What are interviewers looking for in an Oxbridge interview?
Oxbridge interviews are designed to assess your academic potential, not just your current subject knowledge. Your interviewers will be looking for your enthusiasm and subject knowledge, as well as your ability to be self-motivated, proactive and curious. They’ll be testing how well your interviewer can teach you, how willing you are to listen and learn, and how you adapt to new or unfamiliar questions and scenarios.
There are many questions you could be asked in an Oxbridge interview, but with good preparation and an understanding of what to expect, you’ll feel more confident in your ability to answer anything. Find out more about how the Profs’ interview training can help improve your chances of success by speaking to one of our expert consultants today.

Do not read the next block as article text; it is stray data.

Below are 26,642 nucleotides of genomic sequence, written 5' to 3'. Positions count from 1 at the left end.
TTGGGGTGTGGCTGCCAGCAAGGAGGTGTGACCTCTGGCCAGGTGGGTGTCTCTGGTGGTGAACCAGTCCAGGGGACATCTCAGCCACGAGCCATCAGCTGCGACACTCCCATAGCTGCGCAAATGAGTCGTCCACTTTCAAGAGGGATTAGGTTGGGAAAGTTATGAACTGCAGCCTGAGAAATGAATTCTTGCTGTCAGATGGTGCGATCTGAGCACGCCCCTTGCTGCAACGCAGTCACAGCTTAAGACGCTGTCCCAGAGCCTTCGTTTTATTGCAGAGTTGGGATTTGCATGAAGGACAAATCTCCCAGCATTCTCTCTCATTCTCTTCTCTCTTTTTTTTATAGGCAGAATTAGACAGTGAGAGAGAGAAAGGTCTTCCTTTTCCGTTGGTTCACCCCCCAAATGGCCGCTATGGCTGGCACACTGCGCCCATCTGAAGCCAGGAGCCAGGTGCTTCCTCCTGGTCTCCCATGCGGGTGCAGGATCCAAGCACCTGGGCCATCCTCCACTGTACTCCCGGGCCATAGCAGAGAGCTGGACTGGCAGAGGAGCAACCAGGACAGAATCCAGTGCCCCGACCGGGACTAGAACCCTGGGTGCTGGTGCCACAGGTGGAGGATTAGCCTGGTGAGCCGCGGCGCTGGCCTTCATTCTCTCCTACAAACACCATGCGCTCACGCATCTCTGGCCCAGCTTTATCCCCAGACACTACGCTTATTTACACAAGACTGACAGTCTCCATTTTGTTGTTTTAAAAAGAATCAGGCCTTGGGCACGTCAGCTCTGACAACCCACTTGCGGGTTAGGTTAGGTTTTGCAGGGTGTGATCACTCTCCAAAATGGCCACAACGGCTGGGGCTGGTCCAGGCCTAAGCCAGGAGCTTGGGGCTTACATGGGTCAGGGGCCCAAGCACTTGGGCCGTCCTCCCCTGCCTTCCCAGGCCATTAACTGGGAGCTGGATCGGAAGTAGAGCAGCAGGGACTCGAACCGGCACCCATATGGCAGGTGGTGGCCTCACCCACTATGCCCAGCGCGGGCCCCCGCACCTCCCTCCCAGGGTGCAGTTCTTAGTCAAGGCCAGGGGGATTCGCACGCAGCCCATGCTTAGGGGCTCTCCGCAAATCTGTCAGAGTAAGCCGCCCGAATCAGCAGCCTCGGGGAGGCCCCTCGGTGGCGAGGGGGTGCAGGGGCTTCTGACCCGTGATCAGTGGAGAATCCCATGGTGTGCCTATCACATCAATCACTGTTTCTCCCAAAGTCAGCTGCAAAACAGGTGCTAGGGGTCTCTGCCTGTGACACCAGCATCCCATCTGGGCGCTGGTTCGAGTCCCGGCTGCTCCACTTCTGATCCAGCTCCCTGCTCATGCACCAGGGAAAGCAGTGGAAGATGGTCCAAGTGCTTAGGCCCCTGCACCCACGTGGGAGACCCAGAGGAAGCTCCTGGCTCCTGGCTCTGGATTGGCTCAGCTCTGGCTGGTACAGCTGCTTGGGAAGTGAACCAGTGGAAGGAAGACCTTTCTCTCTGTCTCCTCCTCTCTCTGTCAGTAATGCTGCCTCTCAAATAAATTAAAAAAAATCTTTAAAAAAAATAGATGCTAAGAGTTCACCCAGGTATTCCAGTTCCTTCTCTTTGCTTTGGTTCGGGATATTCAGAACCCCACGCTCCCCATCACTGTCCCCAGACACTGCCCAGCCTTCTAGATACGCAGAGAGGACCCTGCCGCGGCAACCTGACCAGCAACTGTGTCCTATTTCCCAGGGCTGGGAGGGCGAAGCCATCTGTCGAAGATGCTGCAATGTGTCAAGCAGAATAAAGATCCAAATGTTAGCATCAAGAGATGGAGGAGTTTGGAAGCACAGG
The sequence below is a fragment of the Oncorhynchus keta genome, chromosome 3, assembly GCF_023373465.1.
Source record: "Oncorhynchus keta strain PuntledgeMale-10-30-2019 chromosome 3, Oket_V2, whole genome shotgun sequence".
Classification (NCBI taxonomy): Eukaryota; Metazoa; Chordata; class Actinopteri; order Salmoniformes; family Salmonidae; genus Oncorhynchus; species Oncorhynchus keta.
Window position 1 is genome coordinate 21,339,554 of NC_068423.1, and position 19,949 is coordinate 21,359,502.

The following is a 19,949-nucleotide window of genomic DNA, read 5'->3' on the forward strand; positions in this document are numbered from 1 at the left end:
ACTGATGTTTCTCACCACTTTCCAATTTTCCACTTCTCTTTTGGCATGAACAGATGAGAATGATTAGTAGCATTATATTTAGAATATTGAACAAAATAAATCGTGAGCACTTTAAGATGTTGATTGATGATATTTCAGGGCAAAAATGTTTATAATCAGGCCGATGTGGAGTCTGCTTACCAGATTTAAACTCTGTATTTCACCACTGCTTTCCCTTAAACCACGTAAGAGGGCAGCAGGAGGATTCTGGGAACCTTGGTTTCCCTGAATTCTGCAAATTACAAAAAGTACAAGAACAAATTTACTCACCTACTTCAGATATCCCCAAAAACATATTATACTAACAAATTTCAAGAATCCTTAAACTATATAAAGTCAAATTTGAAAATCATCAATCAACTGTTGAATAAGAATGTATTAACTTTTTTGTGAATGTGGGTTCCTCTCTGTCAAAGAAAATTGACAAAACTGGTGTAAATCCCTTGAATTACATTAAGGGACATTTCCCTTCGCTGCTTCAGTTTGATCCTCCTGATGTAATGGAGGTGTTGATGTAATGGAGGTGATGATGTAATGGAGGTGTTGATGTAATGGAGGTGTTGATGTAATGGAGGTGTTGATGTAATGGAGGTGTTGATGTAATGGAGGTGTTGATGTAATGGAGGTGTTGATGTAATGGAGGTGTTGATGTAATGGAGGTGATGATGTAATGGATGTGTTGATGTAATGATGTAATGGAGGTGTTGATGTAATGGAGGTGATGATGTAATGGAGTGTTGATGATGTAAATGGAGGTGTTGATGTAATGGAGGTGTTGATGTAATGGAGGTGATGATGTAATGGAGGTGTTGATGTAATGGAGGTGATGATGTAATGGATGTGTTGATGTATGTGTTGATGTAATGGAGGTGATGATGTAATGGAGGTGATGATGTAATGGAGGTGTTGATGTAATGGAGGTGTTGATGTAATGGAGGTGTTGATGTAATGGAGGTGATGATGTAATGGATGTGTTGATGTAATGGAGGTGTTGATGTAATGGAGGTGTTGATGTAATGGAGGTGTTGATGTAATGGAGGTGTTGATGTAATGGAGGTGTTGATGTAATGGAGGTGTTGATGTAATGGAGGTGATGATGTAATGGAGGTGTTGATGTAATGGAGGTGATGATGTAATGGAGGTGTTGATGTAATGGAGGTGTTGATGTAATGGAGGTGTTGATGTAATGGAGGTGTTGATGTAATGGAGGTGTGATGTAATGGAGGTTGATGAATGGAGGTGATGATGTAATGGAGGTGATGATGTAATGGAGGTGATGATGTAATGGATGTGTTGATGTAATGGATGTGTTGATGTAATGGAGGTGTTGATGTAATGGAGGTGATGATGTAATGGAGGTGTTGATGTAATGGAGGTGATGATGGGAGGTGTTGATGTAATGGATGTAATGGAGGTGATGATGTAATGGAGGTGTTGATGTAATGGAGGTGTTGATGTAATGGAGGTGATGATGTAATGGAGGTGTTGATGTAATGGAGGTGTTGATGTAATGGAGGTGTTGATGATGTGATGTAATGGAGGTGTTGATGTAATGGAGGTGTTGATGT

How many people get offered an Oxbridge interview?
If you apply to Oxbridge, there’s no guarantee that you will be offered an interview. The decision to offer you an interview depends on the quality of your application, the competitiveness of the course you’re applying for, and your performance in any admissions tests.
Oxford and Cambridge offer interviews to significantly different percentages of applicants. Oxford typically receives over 22,000 applications and invites approximately 45% of these students to interview, while Cambridge receives just under 21,000 applicants and typically offers interviews to around 75% of them.
How many people are successful after an Oxbridge interview?
At Oxford, around 37% of applicants who are interviewed are subsequently offered places at the university. Cambridge interviews a higher percentage of its applicants for a similar number of places, so the post-interview success rate is lower. Around 25% of interviewees are offered places at Cambridge University.